Image copyright AFP Image caption The UK Home Office has vowed to do all it can to end the use of fake identities
Will you ever believe a passport means you are really who you say you are?
Legally, it doesn’t. But in the murky world of cross-border identities, it does.
Thousands of fake passports are put into circulation every year by organised crime groups.
They can be used to get lucrative contracts, access sensitive data or simply try to get into one of the EU’s 2,440 registered venues.
Inevitably, fraudsters and jihadists have exploited a huge infrastructure that has grown up in the UK since the 1997 Human Extradition Act.
Businesses such as motorway ploughing company Yoxe have been among those caught up in the rise of fake documents.
The biggest UK sellers
Image copyright Getty Images Image caption Yoxe collapsed last year after supplier documents were stolen
The Serious Organised Crime Agency (Soca) first identified the country of origin as Greece, which has since been followed by Britain.
Asda, a supermarket chain based in the UK, was Britain’s biggest seller of fake documents last year. It was followed by Yoxe Ploughing, according to Soca.
In the Uk last year a reported 63% of fake passports were manufactured from 22 fake makers, with another 19 supply companies suspected of handing out fake passports to their customers.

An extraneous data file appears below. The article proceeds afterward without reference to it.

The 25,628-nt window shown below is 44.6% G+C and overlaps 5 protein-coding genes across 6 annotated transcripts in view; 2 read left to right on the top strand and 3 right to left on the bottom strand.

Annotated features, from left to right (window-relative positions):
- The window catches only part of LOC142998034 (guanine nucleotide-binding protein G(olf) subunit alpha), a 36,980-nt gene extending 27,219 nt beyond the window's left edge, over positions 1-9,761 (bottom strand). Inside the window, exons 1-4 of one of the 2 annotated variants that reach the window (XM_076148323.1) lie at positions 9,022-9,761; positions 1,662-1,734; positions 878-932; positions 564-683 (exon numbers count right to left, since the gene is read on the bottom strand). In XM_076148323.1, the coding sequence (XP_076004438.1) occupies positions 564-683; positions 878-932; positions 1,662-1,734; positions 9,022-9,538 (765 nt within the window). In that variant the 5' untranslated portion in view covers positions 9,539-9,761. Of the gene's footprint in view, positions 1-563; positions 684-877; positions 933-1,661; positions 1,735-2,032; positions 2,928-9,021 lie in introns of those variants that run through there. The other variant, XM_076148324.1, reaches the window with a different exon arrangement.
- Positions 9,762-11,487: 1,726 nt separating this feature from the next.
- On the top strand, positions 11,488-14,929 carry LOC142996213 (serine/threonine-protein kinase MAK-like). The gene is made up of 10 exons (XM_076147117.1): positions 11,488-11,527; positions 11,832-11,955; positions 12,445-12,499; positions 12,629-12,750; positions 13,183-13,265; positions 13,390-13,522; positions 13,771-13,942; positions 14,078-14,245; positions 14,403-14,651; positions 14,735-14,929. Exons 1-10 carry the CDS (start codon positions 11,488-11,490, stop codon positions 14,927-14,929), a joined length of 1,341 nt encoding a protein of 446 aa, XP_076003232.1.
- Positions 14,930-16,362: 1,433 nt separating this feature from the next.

“The main motivator is profit and virtually everyone wants to maximise their profit margin,” Kieren McCarthy, head of sophisticated supply chains at industry body Suppliers Forum, told the BBC in an interview.
However, this is highly lucrative work. Seizures of fake documents produced for the UK’s Channel Tunnel between France and Kent have soared in recent years.
Last year the total value of invalid documents seized at the French border reached £37m and Soca said it planned to target firms suspected of processing paperwork for the Channel Tunnel.
That’s according to Kevin O’Brien, the first commissioner for UK Border Force.
Image copyright NATS Image caption The Channel Tunnel is one of the UK’s most high-profile regular customers for fake passports
“What we have seen is that this type of business has grown rapidly,” he told the BBC.
He added that fake travel documents were “nothing new”, but they had never been a national security concern until the new Global Partnerships Act took effect.
“Our entire system of border security collapsed because we saw that the border authority became completely complacent,” he said.
“That’s why we have gone from 200 officers in three weeks to 2,700 officers in 12 months. In other words, our border security system stopped working.”
The Home Office has promised to do all it can to end the use of fake identities in its national identity programme, but warned the scale of the problem was enormous.
In the meantime, going by its most recent numbers, Britain’s Channel Tunnel suppliers continue to provide fake British passports on high volumes.